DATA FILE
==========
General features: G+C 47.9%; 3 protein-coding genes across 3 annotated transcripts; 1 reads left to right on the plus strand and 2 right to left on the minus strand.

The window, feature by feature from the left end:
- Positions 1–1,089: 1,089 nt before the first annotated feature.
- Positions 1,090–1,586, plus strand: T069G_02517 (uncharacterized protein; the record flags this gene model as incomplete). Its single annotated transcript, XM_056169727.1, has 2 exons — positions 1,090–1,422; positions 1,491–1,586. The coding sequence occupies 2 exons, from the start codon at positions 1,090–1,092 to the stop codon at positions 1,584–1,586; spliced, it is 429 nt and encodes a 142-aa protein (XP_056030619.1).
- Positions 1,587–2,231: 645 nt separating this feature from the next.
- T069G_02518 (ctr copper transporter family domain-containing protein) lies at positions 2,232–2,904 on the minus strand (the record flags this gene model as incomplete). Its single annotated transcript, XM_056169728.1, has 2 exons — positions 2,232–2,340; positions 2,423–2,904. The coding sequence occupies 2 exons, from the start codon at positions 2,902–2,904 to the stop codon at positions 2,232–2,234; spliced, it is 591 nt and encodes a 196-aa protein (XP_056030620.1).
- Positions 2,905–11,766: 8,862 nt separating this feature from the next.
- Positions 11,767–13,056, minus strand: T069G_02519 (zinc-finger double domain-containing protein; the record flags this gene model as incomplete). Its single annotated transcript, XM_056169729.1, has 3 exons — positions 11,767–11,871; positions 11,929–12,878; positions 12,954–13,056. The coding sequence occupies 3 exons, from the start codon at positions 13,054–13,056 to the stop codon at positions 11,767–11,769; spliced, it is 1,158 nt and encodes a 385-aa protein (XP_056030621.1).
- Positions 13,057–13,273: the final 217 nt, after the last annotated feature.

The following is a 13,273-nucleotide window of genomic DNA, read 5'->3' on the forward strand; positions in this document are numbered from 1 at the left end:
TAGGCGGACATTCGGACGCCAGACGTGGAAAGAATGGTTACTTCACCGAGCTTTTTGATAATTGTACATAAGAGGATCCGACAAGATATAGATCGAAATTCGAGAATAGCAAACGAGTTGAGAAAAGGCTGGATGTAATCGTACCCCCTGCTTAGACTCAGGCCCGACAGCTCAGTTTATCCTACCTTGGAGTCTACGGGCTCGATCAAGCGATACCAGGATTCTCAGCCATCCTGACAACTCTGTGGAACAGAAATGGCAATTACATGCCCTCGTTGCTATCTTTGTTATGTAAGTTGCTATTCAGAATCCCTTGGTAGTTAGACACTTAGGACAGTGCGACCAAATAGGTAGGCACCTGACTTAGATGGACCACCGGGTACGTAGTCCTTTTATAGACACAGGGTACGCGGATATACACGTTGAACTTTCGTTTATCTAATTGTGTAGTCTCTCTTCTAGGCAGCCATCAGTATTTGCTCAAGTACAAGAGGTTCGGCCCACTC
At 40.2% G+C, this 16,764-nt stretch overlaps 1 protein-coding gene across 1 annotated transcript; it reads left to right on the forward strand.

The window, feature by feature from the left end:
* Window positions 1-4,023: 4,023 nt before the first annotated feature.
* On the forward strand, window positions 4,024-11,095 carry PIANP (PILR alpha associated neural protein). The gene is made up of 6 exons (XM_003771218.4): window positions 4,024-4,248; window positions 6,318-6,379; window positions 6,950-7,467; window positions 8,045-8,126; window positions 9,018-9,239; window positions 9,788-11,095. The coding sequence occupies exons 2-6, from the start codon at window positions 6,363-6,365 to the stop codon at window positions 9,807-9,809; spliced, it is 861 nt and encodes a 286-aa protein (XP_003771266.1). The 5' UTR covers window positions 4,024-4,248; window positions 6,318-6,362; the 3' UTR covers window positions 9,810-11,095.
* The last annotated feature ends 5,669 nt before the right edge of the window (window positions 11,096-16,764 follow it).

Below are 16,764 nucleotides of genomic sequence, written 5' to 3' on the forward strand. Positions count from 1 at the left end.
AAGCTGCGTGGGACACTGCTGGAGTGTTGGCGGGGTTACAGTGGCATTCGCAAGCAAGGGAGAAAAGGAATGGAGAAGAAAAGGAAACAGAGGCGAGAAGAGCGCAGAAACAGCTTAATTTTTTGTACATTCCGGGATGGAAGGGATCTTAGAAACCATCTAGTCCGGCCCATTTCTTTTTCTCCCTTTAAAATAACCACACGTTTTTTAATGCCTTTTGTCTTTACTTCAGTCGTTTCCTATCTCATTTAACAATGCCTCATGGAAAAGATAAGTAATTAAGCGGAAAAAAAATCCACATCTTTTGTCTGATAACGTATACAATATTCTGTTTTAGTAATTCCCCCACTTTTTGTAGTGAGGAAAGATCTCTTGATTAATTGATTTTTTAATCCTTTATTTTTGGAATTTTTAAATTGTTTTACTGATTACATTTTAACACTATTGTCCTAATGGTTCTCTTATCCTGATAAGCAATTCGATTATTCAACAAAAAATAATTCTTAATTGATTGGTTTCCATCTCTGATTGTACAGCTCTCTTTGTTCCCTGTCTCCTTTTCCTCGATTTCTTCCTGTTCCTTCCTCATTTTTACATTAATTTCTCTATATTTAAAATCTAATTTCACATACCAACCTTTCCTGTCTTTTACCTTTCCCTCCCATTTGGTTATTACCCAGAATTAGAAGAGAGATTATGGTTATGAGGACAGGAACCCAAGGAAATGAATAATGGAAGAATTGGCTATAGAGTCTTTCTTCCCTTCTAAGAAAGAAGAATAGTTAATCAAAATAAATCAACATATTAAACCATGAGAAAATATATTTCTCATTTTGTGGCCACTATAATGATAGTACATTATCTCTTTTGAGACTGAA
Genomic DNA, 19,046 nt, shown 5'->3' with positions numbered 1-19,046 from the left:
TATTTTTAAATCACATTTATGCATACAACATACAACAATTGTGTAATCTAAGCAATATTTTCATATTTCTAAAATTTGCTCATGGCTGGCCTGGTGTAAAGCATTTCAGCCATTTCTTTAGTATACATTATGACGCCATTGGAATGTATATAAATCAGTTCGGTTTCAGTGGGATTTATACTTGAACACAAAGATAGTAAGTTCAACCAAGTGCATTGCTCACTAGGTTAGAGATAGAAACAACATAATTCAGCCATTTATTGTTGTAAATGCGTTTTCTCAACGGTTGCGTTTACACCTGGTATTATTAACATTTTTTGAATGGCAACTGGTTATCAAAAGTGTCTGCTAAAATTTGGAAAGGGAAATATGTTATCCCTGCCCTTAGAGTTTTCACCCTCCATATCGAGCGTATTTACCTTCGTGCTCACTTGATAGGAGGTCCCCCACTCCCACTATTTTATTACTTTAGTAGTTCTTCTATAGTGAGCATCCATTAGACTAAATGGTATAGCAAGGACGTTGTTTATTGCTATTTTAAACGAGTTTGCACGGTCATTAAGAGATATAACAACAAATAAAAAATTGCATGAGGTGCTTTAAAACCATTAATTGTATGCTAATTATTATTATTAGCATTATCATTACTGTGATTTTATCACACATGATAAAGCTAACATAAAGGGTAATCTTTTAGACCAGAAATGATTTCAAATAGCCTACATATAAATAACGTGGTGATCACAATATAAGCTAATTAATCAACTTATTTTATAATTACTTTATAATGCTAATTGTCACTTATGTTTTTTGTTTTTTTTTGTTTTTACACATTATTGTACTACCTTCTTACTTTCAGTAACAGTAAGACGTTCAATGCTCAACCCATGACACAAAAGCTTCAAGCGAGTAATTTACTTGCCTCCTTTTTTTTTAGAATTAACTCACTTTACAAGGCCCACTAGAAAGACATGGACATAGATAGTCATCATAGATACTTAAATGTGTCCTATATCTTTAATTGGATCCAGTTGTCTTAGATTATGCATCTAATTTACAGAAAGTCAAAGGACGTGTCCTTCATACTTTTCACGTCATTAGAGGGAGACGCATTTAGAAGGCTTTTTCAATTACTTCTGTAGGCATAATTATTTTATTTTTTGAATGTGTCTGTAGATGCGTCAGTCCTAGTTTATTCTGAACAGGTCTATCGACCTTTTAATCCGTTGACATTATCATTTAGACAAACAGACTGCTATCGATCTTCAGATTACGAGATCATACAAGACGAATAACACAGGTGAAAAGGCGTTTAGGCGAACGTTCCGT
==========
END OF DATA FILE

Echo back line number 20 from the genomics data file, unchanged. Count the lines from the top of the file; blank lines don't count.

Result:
TATTTTTAAATCACATTTATGCATACAACATACAACAATTGTGTAATCTAAGCAATATTTTCATATTTCTAAAATTTGCTCATGGCTGGCCTGGTGTAAAGCATTTCAGCCATTTCTTTAGTATACATTATGACGCCATTGGAATGTATATAAATCAGTTCGGTTTCAGTGGGATTTATACTTGAACACAAAGATAGTAAGTTCAACCAAGTGCATTGCTCACTAGGTTAGAGATAGAAACAACATAATTCAGCCATTTATTGTTGTAAATGCGTTTTCTCAACGGTTGCGTTTACACCTGGTATTATTAACATTTTTTGAATGGCAACTGGTTATCAAAAGTGTCTGCTAAAATTTGGAAAGGGAAATATGTTATCCCTGCCCTTAGAGTTTTCACCCTCCATATCGAGCGTATTTACCTTCGTGCTCACTTGATAGGAGGTCCCCCACTCCCACTATTTTATTACTTTAGTAGTTCTTCTATAGTGAGCATCCATTAGACTAAATGGTATAGCAAGGACGTTGTTTATTGCTATTTTAAACGAGTTTGCACGGTCATTAAGAGATATAACAACAAATAAAAAATTGCATGAGGTGCTTTAAAACCATTAATTGTATGCTAATTATTATTATTAGCATTATCATTACTGTGATTTTATCACACATGATAAAGCTAACATAAAGGGTAATCTTTTAGACCAGAAATGATTTCAAATAGCCTACATATAAATAACGTGGTGATCACAATATAAGCTAATTAATCAACTTATTTTATAATTACTTTATAATGCTAATTGTCACTTATGTTTTTTGTTTTTTTTTGTTTTTACACATTATTGTACTACCTTCTTACTTTCAGTAACAGTAAGACGTTCAATGCTCAACCCATGACACAAAAGCTTCAAGCGAGTAATTTACTTGCCTCCTTTTTTTTTAGAATTAACTCACTTTACAAGGCCCACTAGAAAGACATGGACATAGATAGTCATCATAGATACTTAAATGTGTCCTATATCTTTAATTGGATCCAGTTGTCTTAGATTATGCATCTAATTTACAGAAAGTCAAAGGACGTGTCCTTCATACTTTTCACGTCATTAGAGGGAGACGCATTTAGAAGGCTTTTTCAATTACTTCTGTAGGCATAATTATTTTATTTTTTGAATGTGTCTGTAGATGCGTCAGTCCTAGTTTATTCTGAACAGGTCTATCGACCTTTTAATCCGTTGACATTATCATTTAGACAAACAGACTGCTATCGATCTTCAGATTACGAGATCATACAAGACGAATAACACAGGTGAAAAGGCGTTTAGGCGAACGTTCCGT